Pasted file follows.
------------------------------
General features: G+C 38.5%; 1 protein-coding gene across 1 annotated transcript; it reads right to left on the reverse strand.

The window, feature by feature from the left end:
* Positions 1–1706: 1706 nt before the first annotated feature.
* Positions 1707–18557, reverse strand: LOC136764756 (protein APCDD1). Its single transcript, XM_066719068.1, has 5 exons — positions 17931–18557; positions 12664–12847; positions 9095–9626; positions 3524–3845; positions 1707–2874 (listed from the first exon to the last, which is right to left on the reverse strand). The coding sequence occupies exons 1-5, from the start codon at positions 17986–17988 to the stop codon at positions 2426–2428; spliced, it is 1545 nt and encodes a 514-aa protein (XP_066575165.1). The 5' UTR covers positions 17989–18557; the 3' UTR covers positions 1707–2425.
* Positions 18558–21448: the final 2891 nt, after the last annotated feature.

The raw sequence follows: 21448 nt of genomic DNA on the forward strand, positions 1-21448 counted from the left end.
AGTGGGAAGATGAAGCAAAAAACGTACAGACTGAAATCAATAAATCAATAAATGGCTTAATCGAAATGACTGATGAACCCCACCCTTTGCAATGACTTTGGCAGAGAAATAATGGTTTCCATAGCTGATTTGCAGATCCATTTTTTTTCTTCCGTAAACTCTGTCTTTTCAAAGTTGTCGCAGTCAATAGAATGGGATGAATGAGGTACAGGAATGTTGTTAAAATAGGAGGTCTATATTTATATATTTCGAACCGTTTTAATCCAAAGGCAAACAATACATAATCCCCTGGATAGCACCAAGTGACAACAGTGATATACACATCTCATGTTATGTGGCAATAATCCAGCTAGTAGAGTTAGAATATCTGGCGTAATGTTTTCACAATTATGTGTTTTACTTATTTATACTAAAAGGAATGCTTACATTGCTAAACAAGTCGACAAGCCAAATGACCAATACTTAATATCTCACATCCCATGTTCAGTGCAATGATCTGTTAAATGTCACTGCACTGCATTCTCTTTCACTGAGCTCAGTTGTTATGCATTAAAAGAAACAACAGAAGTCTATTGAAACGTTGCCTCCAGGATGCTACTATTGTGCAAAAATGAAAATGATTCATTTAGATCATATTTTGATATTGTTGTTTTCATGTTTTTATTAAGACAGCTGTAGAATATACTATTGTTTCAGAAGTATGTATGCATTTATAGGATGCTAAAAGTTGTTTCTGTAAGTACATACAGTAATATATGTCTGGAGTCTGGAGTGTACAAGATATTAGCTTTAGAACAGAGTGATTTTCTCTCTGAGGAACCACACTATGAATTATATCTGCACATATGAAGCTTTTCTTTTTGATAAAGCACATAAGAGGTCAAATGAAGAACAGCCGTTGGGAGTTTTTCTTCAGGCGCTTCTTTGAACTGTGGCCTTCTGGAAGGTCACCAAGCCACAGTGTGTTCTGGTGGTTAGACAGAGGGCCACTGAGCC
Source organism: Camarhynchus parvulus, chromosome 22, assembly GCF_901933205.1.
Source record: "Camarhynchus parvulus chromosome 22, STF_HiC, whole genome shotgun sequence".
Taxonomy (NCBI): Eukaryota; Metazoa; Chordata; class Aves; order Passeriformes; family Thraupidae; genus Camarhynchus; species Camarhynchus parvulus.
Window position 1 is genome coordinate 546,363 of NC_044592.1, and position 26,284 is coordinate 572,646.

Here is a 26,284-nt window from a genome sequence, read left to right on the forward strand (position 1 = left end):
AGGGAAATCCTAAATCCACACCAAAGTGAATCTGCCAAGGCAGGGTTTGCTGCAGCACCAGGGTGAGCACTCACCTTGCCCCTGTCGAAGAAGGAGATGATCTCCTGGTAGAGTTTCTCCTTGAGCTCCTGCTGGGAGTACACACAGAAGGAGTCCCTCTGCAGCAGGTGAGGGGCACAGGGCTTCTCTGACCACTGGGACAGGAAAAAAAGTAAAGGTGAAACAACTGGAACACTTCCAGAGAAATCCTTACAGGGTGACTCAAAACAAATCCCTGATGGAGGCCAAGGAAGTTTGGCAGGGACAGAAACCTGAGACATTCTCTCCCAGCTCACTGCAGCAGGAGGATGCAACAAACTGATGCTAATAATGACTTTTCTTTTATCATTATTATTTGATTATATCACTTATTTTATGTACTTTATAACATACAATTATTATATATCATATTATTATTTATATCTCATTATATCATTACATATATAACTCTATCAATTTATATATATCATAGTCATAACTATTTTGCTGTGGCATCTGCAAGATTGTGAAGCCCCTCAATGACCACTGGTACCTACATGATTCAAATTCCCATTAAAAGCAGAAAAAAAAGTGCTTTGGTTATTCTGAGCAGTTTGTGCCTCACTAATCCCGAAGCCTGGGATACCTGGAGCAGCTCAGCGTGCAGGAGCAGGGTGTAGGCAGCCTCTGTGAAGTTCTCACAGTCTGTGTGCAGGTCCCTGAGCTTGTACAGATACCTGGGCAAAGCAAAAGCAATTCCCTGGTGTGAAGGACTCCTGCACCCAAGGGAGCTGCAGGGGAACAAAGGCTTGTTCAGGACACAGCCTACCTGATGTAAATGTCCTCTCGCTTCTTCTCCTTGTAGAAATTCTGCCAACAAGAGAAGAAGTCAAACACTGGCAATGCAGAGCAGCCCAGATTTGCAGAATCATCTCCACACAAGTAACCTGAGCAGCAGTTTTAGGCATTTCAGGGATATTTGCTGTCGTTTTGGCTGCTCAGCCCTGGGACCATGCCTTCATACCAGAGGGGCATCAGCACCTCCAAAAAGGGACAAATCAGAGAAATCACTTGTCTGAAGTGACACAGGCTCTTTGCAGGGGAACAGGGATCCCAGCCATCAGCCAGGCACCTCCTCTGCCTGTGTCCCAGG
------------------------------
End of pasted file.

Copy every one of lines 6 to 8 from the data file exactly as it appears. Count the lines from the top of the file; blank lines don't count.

The raw sequence follows: 21448 nt of genomic DNA on the forward strand, positions 1-21448 counted from the left end.
AGTGGGAAGATGAAGCAAAAAACGTACAGACTGAAATCAATAAATCAATAAATGGCTTAATCGAAATGACTGATGAACCCCACCCTTTGCAATGACTTTGGCAGAGAAATAATGGTTTCCATAGCTGATTTGCAGATCCATTTTTTTTCTTCCGTAAACTCTGTCTTTTCAAAGTTGTCGCAGTCAATAGAATGGGATGAATGAGGTACAGGAATGTTGTTAAAATAGGAGGTCTATATTTATATATTTCGAACCGTTTTAATCCAAAGGCAAACAATACATAATCCCCTGGATAGCACCAAGTGACAACAGTGATATACACATCTCATGTTATGTGGCAATAATCCAGCTAGTAGAGTTAGAATATCTGGCGTAATGTTTTCACAATTATGTGTTTTACTTATTTATACTAAAAGGAATGCTTACATTGCTAAACAAGTCGACAAGCCAAATGACCAATACTTAATATCTCACATCCCATGTTCAGTGCAATGATCTGTTAAATGTCACTGCACTGCATTCTCTTTCACTGAGCTCAGTTGTTATGCATTAAAAGAAACAACAGAAGTCTATTGAAACGTTGCCTCCAGGATGCTACTATTGTGCAAAAATGAAAATGATTCATTTAGATCATATTTTGATATTGTTGTTTTCATGTTTTTATTAAGACAGCTGTAGAATATACTATTGTTTCAGAAGTATGTATGCATTTATAGGATGCTAAAAGTTGTTTCTGTAAGTACATACAGTAATATATGTCTGGAGTCTGGAGTGTACAAGATATTAGCTTTAGAACAGAGTGATTTTCTCTCTGAGGAACCACACTATGAATTATATCTGCACATATGAAGCTTTTCTTTTTGATAAAGCACATAAGAGGTCAAATGAAGAACAGCCGTTGGGAGTTTTTCTTCAGGCGCTTCTTTGAACTGTGGCCTTCTGGAAGGTCACCAAGCCACAGTGTGTTCTGGTGGTTAGACAGAGGGCCACTGAGCC
Source organism: Camarhynchus parvulus, chromosome 22, assembly GCF_901933205.1.